The Dirt on Artificial Turf
The Dirt on Artificial Turf
By Meg Sears, PhD
The summer mantra of Mums … “Go out and play, run and have fun, play with your friends!” … but where? We all do better with time in nature, and sports are important too.
As wilder weather, droughts and scorching sun make it harder to maintain natural grass fields, some jurisdictions are looking to artificial turf for more reliable playing surfaces and more usable days. Artificial turf is also used for all-season play indoors. It may not be all fun and games, however, as highlighted most recently in an apparent cancer cluster among soccer goalies. Among 27 players with cancer, 22 are goalies. Diving for balls, they breathe and ingest considerably more rubber crumb than other players.
What is artificial turf?
Modern artificial turf is a plastic weave with “grass” strands. This is typically polyethylene, with additives such as heavy metals for stability in sunlight. Crumb rubber from recycled tires is under and around the strands, and becomes airborne with impact.
What is in “the dirt”?
The US Environmental Protection Agency found that artificial turf contains toxic metals such as lead, cadmium and mercury. Cancer-causing and otherwise toxic chemicals can dissolve in rainwater as well as off-gas, especially in the sun. The Centers for Disease Control and Prevention reported potentially worrisome levels of lead in dust on older fields (only lead was measured). A recent review acknowledges toxic hydrocarbons and metals may enter the air and water from artificial turf, although levels vary widely and are sometimes comparable to other sources of urban pollution such as from vehicle exhaust.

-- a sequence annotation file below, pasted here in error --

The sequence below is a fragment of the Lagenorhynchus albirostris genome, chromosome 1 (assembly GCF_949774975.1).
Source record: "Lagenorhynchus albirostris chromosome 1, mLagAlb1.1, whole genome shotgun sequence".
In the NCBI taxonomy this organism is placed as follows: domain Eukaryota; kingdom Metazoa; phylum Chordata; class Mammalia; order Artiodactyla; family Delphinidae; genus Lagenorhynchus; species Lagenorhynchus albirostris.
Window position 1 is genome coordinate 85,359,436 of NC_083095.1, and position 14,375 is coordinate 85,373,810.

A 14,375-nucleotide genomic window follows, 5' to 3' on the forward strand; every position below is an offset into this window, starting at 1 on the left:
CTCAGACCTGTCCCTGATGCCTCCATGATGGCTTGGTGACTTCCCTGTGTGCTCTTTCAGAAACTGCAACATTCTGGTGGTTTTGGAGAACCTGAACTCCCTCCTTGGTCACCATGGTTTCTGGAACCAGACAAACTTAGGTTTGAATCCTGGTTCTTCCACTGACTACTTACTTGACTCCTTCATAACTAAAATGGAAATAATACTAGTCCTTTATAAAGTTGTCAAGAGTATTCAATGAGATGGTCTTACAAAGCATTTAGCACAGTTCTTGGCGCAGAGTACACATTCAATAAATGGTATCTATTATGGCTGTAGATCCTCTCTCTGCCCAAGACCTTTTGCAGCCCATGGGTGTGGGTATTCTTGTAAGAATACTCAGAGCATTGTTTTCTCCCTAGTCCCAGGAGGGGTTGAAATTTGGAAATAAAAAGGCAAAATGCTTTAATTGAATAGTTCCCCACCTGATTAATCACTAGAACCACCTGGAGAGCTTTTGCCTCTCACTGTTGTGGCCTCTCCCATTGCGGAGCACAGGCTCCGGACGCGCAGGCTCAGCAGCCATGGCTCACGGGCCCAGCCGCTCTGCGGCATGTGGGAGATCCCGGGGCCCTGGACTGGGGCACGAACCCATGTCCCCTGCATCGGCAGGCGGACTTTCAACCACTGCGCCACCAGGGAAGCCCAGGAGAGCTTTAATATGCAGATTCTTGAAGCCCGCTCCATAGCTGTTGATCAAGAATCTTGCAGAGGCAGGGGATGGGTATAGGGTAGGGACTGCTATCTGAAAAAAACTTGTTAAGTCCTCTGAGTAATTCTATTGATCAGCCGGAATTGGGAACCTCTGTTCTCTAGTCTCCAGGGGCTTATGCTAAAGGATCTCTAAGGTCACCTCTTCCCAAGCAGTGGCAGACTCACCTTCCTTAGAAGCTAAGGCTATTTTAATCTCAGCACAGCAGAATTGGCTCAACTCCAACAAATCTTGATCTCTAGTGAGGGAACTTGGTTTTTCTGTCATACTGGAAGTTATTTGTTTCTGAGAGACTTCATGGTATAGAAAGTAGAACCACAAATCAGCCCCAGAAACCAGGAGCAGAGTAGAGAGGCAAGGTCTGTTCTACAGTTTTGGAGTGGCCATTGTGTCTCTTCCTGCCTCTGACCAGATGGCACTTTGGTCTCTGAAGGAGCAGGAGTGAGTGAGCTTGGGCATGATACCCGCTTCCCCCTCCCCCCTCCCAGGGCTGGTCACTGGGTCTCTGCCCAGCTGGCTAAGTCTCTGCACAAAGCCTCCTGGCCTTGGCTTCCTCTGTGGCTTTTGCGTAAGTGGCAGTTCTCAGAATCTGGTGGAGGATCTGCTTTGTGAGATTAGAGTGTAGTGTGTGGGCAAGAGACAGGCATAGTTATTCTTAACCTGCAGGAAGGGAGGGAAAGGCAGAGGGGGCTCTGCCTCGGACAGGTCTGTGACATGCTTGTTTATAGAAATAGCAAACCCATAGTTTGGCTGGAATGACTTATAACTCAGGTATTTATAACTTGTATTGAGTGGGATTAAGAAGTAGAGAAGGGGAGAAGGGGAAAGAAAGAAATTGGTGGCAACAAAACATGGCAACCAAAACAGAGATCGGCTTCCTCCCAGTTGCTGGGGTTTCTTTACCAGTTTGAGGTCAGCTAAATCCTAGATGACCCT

What does this mean for the goalies? We don’t really know. Research is needed to mimic their exposures. As well, indoor fields may be poorly ventilated during Canadian winters, with strong odours in facilities. This situation also needs study.
Artificial turf is promoted for its low water requirements, but as a direct consequence these fields become extremely hot in the sun. Cooling of players and sometimes the field is required, with ample hydration and misting.
Tire recycling is improving rapidly, as rubber is incorporated in solid, durable products. Over time, the crumb ages and forms dust that is more readily inhaled, and artificial turf fields must be renovated and replaced, with old materials not necessarily being recovered.
The bottom line
Artificial turf is a fact of life for many athletes. PCN recommends to:
- Ensure ample ventilation in indoor facilities.
- Wash hands and face well before eating, and minimize ingestion of dust and rubber.
- Keep water bottles off the ground.
- Whenever possible play on natural surfaces. This is particularly important for younger children.
- Test the crumb for toxic chemicals (crumb quality can vary widely according to the US EPA), as well as the water runoff.
- If you are installing a new field consider a variety of innovative options, and ask tough questions of suppliers regarding the content, toxicity, durability, and eventual fate of artificial turf.
Meg Sears is a Board member of Prevent Cancer Now